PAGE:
Action Date FR Cite

NPRM 09/00/98

Small Entities Affected: Undetermined

Government Levels Affected: Undetermined

Additional Information: During the rulemaking, OSHA will meet with small business stakeholders to discuss their concerns, and will conduct an initial Regulatory Flexibility Screening Analysis to identify any significant impacts on a substantial number of small entities.

Agency Contact: Adam Finkel, Director, Health Standards Programs, Department of Labor, Occupational Safety and Health Administration, 200 Constitution Avenue NW., Room N3718, FP Building, Washington, DC 20210
Phone: 202 219-7075
Fax: 202 219-7125
Email: afinkel@dol.gov

RIN: 1218-AB54



1997. PLAIN LANGUAGE REVISION OF EXISTING STANDARDS (PHASE I)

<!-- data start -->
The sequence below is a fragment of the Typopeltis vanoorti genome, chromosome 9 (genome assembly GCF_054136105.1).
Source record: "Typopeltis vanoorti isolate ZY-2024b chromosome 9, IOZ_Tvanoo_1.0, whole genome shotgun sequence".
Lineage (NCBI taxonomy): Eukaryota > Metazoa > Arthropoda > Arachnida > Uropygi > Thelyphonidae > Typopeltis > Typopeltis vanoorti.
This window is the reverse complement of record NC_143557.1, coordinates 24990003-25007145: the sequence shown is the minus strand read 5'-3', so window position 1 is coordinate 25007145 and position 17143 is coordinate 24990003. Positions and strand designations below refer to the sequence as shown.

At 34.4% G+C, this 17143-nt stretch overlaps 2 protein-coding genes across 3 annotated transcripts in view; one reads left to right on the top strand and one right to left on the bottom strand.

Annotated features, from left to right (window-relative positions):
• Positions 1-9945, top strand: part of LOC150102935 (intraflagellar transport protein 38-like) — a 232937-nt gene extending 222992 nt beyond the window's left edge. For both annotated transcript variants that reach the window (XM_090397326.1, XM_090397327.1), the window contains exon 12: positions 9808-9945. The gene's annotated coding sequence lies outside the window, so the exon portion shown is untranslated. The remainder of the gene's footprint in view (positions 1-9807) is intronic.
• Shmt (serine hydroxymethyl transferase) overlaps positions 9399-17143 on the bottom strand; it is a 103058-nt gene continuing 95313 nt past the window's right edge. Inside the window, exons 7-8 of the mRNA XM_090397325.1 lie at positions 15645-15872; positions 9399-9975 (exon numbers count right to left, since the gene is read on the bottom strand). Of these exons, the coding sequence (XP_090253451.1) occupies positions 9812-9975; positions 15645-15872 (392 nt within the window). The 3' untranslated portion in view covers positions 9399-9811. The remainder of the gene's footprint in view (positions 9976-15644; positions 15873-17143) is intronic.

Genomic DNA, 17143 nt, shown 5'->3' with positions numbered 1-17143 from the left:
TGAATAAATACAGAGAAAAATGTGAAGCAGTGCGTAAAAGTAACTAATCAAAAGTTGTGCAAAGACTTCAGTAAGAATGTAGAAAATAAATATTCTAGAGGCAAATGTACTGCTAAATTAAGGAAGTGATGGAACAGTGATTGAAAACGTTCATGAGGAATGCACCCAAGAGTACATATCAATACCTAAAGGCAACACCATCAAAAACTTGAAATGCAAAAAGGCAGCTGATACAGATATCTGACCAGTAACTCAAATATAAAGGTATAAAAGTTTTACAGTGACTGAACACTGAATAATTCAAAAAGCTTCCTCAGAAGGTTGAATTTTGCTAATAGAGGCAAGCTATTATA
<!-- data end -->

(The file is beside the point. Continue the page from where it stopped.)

Priority: Other Significant

Reinventing Government: This rulemaking is part of the Reinventing Government effort. It will revise text in the CFR to reduce burden or duplication, or streamline requirements.

Legal Authority: 29 USC 655(b); 5 USC 553

CFR Citation: 29 CFR 1910.107; 29 CFR 1910.108; 29 CFR 1910.94(c); 29 CFR 1910.94(d); 29 CFR 1910.35; 29 CFR 1910.36; 29 CFR 1910.37; 29 CFR 1910.38

Legal Deadline: None

Abstract: The Occupational Safety and Health Administration (OSHA) adopted its initial package of workplace safety and health standards in the 1970's from various nationally recognized consensus standards and from standards that had already been promulgated by other Federal agencies. Section 6(a) of the Act permitted OSHA to adopt nationally recognized consensus standards, developed by groups such as the National Fire Protection Association (NFPA) and the American National Standards Institute (ANSI), and existing Federal standards for use as OSHA standards without public participation or public comment. Many of these 6(a) standards have been identified by the regulated community as being overly complex, difficult to read and follow, and out of date with current technology.